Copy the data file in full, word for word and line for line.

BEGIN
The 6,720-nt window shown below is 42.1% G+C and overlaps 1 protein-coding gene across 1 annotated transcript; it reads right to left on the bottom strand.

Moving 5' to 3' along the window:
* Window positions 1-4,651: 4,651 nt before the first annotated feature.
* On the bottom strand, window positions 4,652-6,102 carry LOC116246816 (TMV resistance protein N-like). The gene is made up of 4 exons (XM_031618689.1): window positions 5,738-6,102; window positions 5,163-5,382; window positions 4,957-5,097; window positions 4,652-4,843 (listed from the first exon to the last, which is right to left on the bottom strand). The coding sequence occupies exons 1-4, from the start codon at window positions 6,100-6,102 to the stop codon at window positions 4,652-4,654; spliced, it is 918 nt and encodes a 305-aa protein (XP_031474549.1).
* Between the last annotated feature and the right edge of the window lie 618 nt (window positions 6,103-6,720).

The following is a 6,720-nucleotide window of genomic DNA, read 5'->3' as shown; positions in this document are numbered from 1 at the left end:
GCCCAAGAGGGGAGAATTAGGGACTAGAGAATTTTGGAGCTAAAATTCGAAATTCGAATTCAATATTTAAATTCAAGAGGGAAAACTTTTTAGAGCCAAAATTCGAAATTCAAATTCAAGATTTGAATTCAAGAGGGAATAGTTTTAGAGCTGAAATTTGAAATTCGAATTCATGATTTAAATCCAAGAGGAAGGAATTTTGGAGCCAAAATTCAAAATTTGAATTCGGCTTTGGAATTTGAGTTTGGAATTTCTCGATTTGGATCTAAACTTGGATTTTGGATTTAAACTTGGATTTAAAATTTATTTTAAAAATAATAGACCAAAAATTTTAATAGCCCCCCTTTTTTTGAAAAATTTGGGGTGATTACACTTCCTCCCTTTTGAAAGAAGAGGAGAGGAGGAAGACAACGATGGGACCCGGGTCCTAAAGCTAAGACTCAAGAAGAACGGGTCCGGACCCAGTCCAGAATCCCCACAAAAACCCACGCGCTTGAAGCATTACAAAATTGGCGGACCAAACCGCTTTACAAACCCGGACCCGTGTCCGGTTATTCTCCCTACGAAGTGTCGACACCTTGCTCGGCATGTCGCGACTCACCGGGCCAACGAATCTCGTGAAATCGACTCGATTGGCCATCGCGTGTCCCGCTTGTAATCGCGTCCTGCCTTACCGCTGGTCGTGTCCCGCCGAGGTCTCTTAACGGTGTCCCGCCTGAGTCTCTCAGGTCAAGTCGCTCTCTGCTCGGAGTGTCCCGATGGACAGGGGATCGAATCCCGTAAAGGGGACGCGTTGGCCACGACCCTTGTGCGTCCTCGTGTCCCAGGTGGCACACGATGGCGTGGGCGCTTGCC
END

The 6,720-nt window shown below is 42.1% G+C and overlaps 1 protein-coding gene across 1 annotated transcript; it reads right to left on the bottom strand.

Moving 5' to 3' along the window:
* Window positions 1-4,651: 4,651 nt before the first annotated feature.
* On the bottom strand, window positions 4,652-6,102 carry LOC116246816 (TMV resistance protein N-like). The gene is made up of 4 exons (XM_031618689.1): window positions 5,738-6,102; window positions 5,163-5,382; window positions 4,957-5,097; window positions 4,652-4,843 (listed from the first exon to the last, which is right to left on the bottom strand). The coding sequence occupies exons 1-4, from the start codon at window positions 6,100-6,102 to the stop codon at window positions 4,652-4,654; spliced, it is 918 nt and encodes a 305-aa protein (XP_031474549.1).
* Between the last annotated feature and the right edge of the window lie 618 nt (window positions 6,103-6,720).

The following is a 6,720-nucleotide window of genomic DNA, read 5'->3' as shown; positions in this document are numbered from 1 at the left end:
GCCCAAGAGGGGAGAATTAGGGACTAGAGAATTTTGGAGCTAAAATTCGAAATTCGAATTCAATATTTAAATTCAAGAGGGAAAACTTTTTAGAGCCAAAATTCGAAATTCAAATTCAAGATTTGAATTCAAGAGGGAATAGTTTTAGAGCTGAAATTTGAAATTCGAATTCATGATTTAAATCCAAGAGGAAGGAATTTTGGAGCCAAAATTCAAAATTTGAATTCGGCTTTGGAATTTGAGTTTGGAATTTCTCGATTTGGATCTAAACTTGGATTTTGGATTTAAACTTGGATTTAAAATTTATTTTAAAAATAATAGACCAAAAATTTTAATAGCCCCCCTTTTTTTGAAAAATTTGGGGTGATTACACTTCCTCCCTTTTGAAAGAAGAGGAGAGGAGGAAGACAACGATGGGACCCGGGTCCTAAAGCTAAGACTCAAGAAGAACGGGTCCGGACCCAGTCCAGAATCCCCACAAAAACCCACGCGCTTGAAGCATTACAAAATTGGCGGACCAAACCGCTTTACAAACCCGGACCCGTGTCCGGTTATTCTCCCTACGAAGTGTCGACACCTTGCTCGGCATGTCGCGACTCACCGGGCCAACGAATCTCGTGAAATCGACTCGATTGGCCATCGCGTGTCCCGCTTGTAATCGCGTCCTGCCTTACCGCTGGTCGTGTCCCGCCGAGGTCTCTTAACGGTGTCCCGCCTGAGTCTCTCAGGTCAAGTCGCTCTCTGCTCGGAGTGTCCCGATGGACAGGGGATCGAATCCCGTAAAGGGGACGCGTTGGCCACGACCCTTGTGCGTCCTCGTGTCCCAGGTGGCACACGATGGCGTGGGCGCTTGCC